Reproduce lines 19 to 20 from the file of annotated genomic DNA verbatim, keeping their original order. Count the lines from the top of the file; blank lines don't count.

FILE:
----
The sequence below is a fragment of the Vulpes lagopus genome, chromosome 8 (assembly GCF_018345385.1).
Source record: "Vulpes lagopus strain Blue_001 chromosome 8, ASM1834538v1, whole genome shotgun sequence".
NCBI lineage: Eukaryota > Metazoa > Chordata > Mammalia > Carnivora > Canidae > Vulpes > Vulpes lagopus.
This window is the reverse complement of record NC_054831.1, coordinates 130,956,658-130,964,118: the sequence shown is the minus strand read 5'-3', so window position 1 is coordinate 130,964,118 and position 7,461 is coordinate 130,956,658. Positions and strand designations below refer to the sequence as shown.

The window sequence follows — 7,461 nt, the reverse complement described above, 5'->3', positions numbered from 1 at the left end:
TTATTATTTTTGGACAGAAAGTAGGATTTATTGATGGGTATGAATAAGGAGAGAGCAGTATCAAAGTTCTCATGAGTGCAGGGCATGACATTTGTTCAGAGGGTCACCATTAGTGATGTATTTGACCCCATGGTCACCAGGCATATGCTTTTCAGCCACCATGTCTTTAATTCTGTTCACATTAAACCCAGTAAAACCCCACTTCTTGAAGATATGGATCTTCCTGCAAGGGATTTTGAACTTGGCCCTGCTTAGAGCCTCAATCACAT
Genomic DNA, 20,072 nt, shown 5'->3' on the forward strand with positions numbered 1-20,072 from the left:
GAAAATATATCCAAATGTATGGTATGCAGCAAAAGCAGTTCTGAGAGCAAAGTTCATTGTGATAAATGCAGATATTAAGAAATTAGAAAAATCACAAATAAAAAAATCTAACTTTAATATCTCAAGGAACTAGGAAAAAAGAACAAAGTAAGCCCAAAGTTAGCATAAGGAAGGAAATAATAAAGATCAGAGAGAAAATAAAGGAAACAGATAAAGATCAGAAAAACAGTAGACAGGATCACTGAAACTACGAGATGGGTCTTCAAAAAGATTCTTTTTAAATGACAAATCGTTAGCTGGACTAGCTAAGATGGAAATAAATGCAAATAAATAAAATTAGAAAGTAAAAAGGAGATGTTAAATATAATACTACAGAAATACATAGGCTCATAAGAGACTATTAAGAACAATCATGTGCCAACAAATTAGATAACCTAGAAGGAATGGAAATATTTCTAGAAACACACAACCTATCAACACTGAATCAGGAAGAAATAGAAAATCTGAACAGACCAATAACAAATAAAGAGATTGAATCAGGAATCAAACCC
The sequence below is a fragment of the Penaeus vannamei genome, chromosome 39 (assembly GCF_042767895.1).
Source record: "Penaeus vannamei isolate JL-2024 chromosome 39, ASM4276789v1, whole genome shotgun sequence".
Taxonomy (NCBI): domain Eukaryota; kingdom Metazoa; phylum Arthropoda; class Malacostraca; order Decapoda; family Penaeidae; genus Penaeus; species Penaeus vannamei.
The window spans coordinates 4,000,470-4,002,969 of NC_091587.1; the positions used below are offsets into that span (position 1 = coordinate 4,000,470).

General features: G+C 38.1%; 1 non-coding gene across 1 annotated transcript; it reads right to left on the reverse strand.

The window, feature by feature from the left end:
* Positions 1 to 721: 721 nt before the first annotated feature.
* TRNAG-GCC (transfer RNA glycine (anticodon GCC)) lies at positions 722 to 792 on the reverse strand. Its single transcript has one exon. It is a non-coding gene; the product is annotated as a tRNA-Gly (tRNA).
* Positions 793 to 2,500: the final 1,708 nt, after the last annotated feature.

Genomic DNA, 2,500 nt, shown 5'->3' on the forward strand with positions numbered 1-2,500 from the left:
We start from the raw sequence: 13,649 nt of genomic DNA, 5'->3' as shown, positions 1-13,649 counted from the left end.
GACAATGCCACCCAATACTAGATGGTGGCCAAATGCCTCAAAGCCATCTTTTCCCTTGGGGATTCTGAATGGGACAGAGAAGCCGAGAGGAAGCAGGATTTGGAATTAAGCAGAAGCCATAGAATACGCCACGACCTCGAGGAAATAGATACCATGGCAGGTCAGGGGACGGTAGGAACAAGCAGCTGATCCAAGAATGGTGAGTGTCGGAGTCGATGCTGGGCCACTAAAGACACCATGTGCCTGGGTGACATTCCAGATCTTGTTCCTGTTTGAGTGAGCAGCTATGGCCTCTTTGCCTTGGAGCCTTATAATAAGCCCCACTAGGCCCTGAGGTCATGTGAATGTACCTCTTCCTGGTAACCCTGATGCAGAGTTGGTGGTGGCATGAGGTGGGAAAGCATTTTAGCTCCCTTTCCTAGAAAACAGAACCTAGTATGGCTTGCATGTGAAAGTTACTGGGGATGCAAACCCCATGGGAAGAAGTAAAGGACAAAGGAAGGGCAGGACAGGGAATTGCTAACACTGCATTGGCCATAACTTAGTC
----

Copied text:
We start from the raw sequence: 13,649 nt of genomic DNA, 5'->3' as shown, positions 1-13,649 counted from the left end.
GACAATGCCACCCAATACTAGATGGTGGCCAAATGCCTCAAAGCCATCTTTTCCCTTGGGGATTCTGAATGGGACAGAGAAGCCGAGAGGAAGCAGGATTTGGAATTAAGCAGAAGCCATAGAATACGCCACGACCTCGAGGAAATAGATACCATGGCAGGTCAGGGGACGGTAGGAACAAGCAGCTGATCCAAGAATGGTGAGTGTCGGAGTCGATGCTGGGCCACTAAAGACACCATGTGCCTGGGTGACATTCCAGATCTTGTTCCTGTTTGAGTGAGCAGCTATGGCCTCTTTGCCTTGGAGCCTTATAATAAGCCCCACTAGGCCCTGAGGTCATGTGAATGTACCTCTTCCTGGTAACCCTGATGCAGAGTTGGTGGTGGCATGAGGTGGGAAAGCATTTTAGCTCCCTTTCCTAGAAAACAGAACCTAGTATGGCTTGCATGTGAAAGTTACTGGGGATGCAAACCCCATGGGAAGAAGTAAAGGACAAAGGAAGGGCAGGACAGGGAATTGCTAACACTGCATTGGCCATAACTTAGTC